On healthcare, I’m pretty convinced that some kind of single-payer system is by far the optimal policy. I’m less convinced about the politics than are many single-payer proponents. But I’m certainly onboard with efforts to build support.

Amid signs that this is happening, the emerging Republican argument is essentially that “Medicare is awesome… and America just can’t afford that for everyone, so, senior voters, better that others go without so you can keep what you have all to yourself.” In a sense it is a less obviously ridiculous, but more obviously selfish, update of the 2010 “keep the government’s hands off my Medicare” message.

The other day, a suggested response occurred to me: “OK Republican, whom do you want to leave without healthcare? Please be specific.”

Because this seems like the weakness in the “Medicare for all would mean Medicare for none” message: it’s based on activating a fear that America can’t afford for everyone to have healthcare. Doing this has implications.

The implication of a “can’t afford M4A” message is that there just isn’t enough healthcare to go around. Republicans using this message should have to specify whom they think should go without, then.

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Stages of political activism

Throughout “#TheResistance” I have perceived many similarities between it and my own initiation into political activism at a local level, commenced about two years before a nationwide counterpart.

It seems worth examining the possibility of some broad patterns.

A Crisis moment probably launches many political activist careers, unfortunately. Most people, from what I can tell, seem in fact to spend their entire lives largely disconnected from politics and government, not perceiving any compelling reason to get involved. But sometimes, something happens to alarm some minority of a community with the realization that “this can not be right!” An activist is conceived.

The reliance on crisis to spur political activism is depressing, given how much it tends to mean that one only begins playing after falling way behind. One may pick up on it immediately, or only a bit later, but eventually one realizes that during one’s years of political somnolence, bad people consolidated a lot of formal power and laid plans which are probably quite advanced by the time one tries to stop them.

I suppose that the birth of an activist is when some of these people find one another and begin to organize for some form of political activity.

Protest is usually the first stop for organized opposition. In the short term there is little else for most people to do in the kind of crisis situation described above. So: signs, banners, public demonstrations, chants; voicing objections at public meetings, as well as on every other open channel; trying to engage more of the public with leaflets, letters to the editor, social media, etc. Petitions of one sort or another often circulate in this stage, often to little effect.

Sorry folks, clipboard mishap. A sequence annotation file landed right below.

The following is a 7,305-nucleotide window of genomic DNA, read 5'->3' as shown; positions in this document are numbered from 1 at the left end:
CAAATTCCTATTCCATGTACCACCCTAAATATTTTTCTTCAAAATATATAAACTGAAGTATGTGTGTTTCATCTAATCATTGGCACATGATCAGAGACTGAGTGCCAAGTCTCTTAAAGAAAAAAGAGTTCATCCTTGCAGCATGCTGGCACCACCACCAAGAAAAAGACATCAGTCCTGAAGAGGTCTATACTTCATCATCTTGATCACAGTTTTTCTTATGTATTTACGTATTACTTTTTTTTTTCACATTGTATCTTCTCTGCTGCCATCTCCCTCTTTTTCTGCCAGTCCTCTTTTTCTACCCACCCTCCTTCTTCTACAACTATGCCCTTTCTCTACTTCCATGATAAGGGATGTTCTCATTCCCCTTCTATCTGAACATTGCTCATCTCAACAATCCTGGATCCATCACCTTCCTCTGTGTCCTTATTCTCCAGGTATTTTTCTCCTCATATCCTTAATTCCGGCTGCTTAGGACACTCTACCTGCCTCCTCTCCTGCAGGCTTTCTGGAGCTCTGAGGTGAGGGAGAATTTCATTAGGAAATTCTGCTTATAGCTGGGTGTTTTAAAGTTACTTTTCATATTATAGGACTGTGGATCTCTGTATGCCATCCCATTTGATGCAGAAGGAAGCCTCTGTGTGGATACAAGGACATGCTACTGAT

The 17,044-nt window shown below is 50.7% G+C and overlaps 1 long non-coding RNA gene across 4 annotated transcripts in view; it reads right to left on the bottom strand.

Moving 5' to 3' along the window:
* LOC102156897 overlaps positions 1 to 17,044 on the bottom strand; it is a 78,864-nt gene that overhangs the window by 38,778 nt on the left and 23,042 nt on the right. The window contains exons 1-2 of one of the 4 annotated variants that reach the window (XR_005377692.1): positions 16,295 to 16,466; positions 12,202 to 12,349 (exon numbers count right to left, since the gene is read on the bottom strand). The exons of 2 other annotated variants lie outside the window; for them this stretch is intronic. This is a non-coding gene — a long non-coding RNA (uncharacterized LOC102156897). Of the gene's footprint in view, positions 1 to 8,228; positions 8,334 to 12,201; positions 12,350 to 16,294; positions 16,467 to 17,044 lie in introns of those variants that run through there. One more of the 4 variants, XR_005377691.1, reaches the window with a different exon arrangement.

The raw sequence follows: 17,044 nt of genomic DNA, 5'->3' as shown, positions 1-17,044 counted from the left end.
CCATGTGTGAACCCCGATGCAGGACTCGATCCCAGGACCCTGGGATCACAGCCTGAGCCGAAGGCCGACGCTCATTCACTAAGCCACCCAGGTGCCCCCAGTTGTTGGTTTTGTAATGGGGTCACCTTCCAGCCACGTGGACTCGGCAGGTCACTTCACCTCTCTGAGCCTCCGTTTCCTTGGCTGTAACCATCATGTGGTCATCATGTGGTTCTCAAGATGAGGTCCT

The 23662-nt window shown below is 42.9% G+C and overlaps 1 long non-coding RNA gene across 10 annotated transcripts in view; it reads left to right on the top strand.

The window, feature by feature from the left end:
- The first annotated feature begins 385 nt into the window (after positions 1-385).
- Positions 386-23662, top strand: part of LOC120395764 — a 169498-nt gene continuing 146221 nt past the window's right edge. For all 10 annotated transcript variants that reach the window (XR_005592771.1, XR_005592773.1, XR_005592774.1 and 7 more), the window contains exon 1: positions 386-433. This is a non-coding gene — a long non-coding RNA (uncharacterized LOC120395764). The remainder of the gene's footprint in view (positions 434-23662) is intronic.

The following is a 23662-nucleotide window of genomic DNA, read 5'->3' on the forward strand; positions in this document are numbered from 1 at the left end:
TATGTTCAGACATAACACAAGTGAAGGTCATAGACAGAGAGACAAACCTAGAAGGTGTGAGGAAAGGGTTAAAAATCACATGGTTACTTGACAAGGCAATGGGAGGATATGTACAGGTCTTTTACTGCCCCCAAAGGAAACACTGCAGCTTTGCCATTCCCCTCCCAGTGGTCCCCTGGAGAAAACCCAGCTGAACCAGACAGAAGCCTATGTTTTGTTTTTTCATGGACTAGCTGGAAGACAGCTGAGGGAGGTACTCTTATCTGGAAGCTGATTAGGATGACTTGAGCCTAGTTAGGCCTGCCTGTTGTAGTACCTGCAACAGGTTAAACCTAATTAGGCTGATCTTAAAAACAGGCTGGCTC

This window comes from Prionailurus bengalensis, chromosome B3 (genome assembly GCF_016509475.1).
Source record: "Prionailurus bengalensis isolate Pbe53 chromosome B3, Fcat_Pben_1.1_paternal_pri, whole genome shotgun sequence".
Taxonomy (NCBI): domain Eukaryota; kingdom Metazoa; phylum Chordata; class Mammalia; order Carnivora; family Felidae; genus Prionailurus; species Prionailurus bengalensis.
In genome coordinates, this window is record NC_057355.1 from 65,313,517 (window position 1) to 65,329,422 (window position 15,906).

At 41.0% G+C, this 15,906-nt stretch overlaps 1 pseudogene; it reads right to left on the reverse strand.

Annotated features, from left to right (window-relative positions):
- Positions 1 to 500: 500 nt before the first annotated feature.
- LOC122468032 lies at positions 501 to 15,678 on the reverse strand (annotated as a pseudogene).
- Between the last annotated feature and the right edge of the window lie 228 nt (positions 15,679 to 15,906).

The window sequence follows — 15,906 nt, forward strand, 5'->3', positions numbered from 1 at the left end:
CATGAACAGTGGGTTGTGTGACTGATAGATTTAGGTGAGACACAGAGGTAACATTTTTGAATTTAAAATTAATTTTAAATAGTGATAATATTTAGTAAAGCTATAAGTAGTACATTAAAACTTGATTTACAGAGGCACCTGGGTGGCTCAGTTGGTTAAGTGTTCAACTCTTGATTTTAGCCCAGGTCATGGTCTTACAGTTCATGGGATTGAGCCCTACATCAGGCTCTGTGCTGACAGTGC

As a whole, vigorous protest does seem to worry people in power, at least when it’s new. Some times an idea is even withdrawn, more or less completely, in response to protest. More often protest just slows things down, at most.

Meanwhile, organizing usually proceeds along familiar lines. Activists  formalize their pop-up association to some extent, with a name, meetings, leadership, some sort of record-keeping, e-mails and other communication.

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Merry Christmas, Flashbeagle!

As an adult, my interest in Christmas comes and goes, comparing any given year to another. Some years, I just don’t feel it.

This year, I feel relatively positive about (essentially secular eclectic) Christmas. Life, and the world, are in interesting places, about which more can be said another time. But relatively not terrible. Christmas demands upon me are few, and I am pleased with the modest activities that I choose. My cards are coming along. I found some nice things for the small number of people to whom I give presents. I didn’t leap into the task of putting up decorations, but I feel an odd satisfaction this year each time I look at my little Charlie Brown Christmas tree, even though I have changed nothing about the set-up in years.

Speaking of Charlie Brown and Christmas, this weekend I splurged on my own copy of the classic TV special.

I have thought about this over the years, and never quite wanted to spend the money on something which I only want to watch once per year, which is reliably televised for free around that time. But I suppose that 1) I really only want to watch it when I feel like watching it, not within ~10 days of that; 2) ABC’s cutting of scenes in order to squeeze in an extra commercial was really starting to bug me; and 3) the price was pretty reasonable at last.

On balance it was very reasonable, in fact, providing DVD and blu-ray versions of the Charlie Brown Christmas, the forgettable sequel, and Flashbeagle. That last basically made the whole purchase worthwhile, I have now decided.